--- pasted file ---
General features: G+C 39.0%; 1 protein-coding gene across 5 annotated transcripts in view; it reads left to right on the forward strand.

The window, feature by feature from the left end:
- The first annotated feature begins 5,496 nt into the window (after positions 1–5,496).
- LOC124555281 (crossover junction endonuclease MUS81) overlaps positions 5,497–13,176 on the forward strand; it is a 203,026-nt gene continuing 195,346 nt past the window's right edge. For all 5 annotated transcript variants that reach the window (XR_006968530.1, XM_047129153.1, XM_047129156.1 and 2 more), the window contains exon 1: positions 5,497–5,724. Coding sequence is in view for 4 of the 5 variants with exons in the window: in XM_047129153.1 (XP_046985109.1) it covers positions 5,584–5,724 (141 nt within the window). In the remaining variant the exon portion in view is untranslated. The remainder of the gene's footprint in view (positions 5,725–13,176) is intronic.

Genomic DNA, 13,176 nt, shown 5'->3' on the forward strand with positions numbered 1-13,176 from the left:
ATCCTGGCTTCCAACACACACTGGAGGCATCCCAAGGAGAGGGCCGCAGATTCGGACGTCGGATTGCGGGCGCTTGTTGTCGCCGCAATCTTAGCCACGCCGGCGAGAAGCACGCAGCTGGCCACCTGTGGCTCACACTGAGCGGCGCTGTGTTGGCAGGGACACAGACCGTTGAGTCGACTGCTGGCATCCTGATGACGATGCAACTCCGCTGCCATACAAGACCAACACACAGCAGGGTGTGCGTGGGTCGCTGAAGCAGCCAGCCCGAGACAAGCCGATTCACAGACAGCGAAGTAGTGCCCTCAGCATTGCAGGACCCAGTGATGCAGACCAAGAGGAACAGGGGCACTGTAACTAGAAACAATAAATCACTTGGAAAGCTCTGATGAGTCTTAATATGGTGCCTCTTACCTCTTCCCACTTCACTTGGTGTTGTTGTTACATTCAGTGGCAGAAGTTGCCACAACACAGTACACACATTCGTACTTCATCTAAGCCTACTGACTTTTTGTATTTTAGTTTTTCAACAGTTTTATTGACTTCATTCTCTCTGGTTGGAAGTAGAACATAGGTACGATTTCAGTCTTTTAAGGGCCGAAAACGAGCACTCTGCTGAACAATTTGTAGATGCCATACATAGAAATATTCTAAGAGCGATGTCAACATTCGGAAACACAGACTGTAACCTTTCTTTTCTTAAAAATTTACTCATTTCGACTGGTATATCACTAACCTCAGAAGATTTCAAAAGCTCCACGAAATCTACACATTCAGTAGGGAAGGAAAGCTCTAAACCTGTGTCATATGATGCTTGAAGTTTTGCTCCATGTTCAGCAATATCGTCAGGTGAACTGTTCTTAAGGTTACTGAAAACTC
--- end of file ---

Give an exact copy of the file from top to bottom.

General features: G+C 39.0%; 1 protein-coding gene across 5 annotated transcripts in view; it reads left to right on the forward strand.

The window, feature by feature from the left end:
- The first annotated feature begins 5,496 nt into the window (after positions 1–5,496).
- LOC124555281 (crossover junction endonuclease MUS81) overlaps positions 5,497–13,176 on the forward strand; it is a 203,026-nt gene continuing 195,346 nt past the window's right edge. For all 5 annotated transcript variants that reach the window (XR_006968530.1, XM_047129153.1, XM_047129156.1 and 2 more), the window contains exon 1: positions 5,497–5,724. Coding sequence is in view for 4 of the 5 variants with exons in the window: in XM_047129153.1 (XP_046985109.1) it covers positions 5,584–5,724 (141 nt within the window). In the remaining variant the exon portion in view is untranslated. The remainder of the gene's footprint in view (positions 5,725–13,176) is intronic.

Genomic DNA, 13,176 nt, shown 5'->3' on the forward strand with positions numbered 1-13,176 from the left:
ATCCTGGCTTCCAACACACACTGGAGGCATCCCAAGGAGAGGGCCGCAGATTCGGACGTCGGATTGCGGGCGCTTGTTGTCGCCGCAATCTTAGCCACGCCGGCGAGAAGCACGCAGCTGGCCACCTGTGGCTCACACTGAGCGGCGCTGTGTTGGCAGGGACACAGACCGTTGAGTCGACTGCTGGCATCCTGATGACGATGCAACTCCGCTGCCATACAAGACCAACACACAGCAGGGTGTGCGTGGGTCGCTGAAGCAGCCAGCCCGAGACAAGCCGATTCACAGACAGCGAAGTAGTGCCCTCAGCATTGCAGGACCCAGTGATGCAGACCAAGAGGAACAGGGGCACTGTAACTAGAAACAATAAATCACTTGGAAAGCTCTGATGAGTCTTAATATGGTGCCTCTTACCTCTTCCCACTTCACTTGGTGTTGTTGTTACATTCAGTGGCAGAAGTTGCCACAACACAGTACACACATTCGTACTTCATCTAAGCCTACTGACTTTTTGTATTTTAGTTTTTCAACAGTTTTATTGACTTCATTCTCTCTGGTTGGAAGTAGAACATAGGTACGATTTCAGTCTTTTAAGGGCCGAAAACGAGCACTCTGCTGAACAATTTGTAGATGCCATACATAGAAATATTCTAAGAGCGATGTCAACATTCGGAAACACAGACTGTAACCTTTCTTTTCTTAAAAATTTACTCATTTCGACTGGTATATCACTAACCTCAGAAGATTTCAAAAGCTCCACGAAATCTACACATTCAGTAGGGAAGGAAAGCTCTAAACCTGTGTCATATGATGCTTGAAGTTTTGCTCCATGTTCAGCAATATCGTCAGGTGAACTGTTCTTAAGGTTACTGAAAACTC